By Eric Walsh
WASHINGTON (Reuters) – Otto Warmbier, a U.S. university student held captive in North Korea for 17 months, has been released, but a former U.S. official said on Tuesday he is in a coma and in urgent need of medical care.
Warmbier, 22, a University of Virginia student from suburban Cincinnati, was on his way back to the United States, Secretary of State Rex Tillerson said in a statement.
“Otto has been in a coma for over a year now and urgently needs proper medical care in the United States,” said Bill Richardson, a veteran former diplomat and politician who has played a role in past negotiations with North Korea, said after speaking to Warmbier’s parents.
The family said they were told by North Korean officials, through contacts with American envoys, that Warmbier fell ill from botulism sometime after his March 2016 trial and lapsed into a coma after taking a sleeping pill, the Washington Post reported.
“In no uncertain terms North Korea must explain the causes of his coma,” Richardson, whose Center for Global Engagement had directly sought Warmbier’s release with the North Korean government, said in a statement.
Tillerson, at a U.S. Senate hearing on Tuesday, declined to comment on Warmbier’s condition. A person who answered the phone at Warmbier’s family’s Ohio residence said: “No comment, thank you” and hung up.
Warmbier’s release came as former U.S. basketball star Dennis Rodman arrived in North Korea on Tuesday, returning to the increasingly isolated nuclear-armed country where he has previously met leader Kim Jong Un.
U.S. officials appeared to brush aside any speculation of a connection between Rodman’s controversial visit and Warmbier’s release.
A senior administration official said the Trump administration did not authorize Rodman’s trip. “This is him freelancing,” the official told Reuters.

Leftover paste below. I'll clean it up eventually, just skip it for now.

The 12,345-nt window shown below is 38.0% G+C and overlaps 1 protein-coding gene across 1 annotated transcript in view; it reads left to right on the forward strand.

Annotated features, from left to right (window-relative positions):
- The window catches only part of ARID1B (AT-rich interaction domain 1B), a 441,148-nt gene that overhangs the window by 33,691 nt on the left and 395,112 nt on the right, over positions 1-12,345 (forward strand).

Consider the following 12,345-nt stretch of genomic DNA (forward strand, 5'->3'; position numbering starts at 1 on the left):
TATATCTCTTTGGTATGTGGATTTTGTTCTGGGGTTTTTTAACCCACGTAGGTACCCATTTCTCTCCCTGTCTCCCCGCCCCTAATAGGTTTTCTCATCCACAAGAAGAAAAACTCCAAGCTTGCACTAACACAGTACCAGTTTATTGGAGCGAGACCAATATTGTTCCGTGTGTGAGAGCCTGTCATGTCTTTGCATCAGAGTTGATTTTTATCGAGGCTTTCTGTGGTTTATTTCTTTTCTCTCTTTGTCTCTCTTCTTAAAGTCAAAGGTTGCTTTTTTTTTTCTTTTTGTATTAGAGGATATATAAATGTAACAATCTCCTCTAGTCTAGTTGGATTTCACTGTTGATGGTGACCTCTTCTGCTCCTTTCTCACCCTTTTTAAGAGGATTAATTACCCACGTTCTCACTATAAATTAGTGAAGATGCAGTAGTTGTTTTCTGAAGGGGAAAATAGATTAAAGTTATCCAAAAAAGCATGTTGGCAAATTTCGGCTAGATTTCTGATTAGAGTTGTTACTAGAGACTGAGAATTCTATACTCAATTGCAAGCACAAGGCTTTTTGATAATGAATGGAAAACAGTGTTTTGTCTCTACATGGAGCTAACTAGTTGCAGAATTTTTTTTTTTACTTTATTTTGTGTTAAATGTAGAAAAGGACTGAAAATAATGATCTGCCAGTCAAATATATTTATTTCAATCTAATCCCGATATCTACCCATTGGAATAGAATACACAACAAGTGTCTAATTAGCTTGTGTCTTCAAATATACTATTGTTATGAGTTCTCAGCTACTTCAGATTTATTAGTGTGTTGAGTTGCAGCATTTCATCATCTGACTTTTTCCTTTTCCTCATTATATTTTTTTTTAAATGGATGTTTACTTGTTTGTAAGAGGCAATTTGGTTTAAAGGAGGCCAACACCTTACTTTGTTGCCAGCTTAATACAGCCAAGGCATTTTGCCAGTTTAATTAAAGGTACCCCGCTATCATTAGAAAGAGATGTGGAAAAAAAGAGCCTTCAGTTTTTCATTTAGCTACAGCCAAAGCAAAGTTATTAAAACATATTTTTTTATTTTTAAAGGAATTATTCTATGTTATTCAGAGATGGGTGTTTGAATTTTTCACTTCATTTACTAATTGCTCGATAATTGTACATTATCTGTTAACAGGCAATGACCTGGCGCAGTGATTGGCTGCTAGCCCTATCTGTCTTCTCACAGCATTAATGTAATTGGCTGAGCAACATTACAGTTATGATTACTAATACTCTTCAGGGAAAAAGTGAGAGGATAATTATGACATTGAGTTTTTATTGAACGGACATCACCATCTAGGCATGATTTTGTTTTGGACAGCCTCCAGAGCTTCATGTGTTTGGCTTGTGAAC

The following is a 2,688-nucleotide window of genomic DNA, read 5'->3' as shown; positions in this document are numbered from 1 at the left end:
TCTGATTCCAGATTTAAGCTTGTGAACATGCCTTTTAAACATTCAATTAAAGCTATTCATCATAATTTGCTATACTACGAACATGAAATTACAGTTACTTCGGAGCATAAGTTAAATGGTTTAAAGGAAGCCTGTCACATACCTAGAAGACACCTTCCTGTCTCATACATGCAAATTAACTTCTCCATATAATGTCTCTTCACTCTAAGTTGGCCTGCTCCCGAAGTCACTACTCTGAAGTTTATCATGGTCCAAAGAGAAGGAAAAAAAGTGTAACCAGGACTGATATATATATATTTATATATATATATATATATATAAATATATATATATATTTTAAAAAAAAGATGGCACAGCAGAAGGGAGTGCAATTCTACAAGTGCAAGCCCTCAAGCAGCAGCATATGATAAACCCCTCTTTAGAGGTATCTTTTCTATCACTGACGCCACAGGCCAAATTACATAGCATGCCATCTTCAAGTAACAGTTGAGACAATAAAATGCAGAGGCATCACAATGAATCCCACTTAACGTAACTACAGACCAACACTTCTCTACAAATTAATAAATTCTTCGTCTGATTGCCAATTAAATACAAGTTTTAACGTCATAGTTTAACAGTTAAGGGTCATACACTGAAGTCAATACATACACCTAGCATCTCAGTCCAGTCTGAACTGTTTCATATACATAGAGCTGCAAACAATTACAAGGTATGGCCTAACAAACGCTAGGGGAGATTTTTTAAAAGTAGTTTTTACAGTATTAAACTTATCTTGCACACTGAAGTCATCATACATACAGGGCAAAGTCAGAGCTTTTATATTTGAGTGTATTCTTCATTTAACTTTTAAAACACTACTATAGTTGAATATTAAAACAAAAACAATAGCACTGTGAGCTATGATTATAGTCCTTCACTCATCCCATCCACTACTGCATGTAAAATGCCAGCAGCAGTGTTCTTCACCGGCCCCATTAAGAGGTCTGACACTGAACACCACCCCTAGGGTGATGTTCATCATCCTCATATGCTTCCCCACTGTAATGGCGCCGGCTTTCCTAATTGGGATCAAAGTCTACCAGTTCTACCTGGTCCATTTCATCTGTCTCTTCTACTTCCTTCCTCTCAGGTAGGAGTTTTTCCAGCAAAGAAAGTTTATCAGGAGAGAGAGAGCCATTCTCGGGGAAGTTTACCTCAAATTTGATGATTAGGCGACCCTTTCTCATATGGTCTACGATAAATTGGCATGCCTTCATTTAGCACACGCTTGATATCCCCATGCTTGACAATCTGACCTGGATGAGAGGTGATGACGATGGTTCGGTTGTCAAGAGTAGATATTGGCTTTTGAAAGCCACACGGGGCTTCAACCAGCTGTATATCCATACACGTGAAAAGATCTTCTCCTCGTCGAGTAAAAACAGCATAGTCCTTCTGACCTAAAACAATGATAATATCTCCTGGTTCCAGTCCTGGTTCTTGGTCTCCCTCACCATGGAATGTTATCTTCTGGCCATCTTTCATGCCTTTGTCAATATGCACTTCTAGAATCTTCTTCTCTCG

The State Department is continuing to discuss the situation of three other detained Americans with North Korea, Tillerson said.
Since taking office in January, U.S. President Donald Trump has faced growing tensions with North Korea, which has conducted a series of ballistic missile tests in defiance of U.S. and international sanctions.
Warmbier was detained in January 2016 and sentenced to 15 years of hard labor in March last year for trying to steal an item with a propaganda slogan, according to North Korean media.
“At the direction of the president, the Department of State has secured the release of Otto Warmbier from North Korea,” Tillerson said.
Richardson, a former Democratic congressman, U.N. Ambassador, U.S. energy secretary and ex-governor of New Mexico, welcomed Warmbier’s release but said “we are deeply concerned regarding his health.”
U.S. Senator Rob Portman of Ohio said: “Otto’s detainment and sentence was unnecessary and appalling, and North Korea should be universally condemned for its abhorrent behavior. Otto should have been released from the start.”
“Our son is coming home,” Fred Warmbier told the Washington Post. “At the moment, we’re just treating this like he’s been in an accident. We get to see our son Otto tonight.”
(Reporting by Eric Walsh; Additional reporting Steve Holland and Mark Hosenball; Writing by Matt Spetalnick; Editing by Marguerita Choy and James Dalgleish)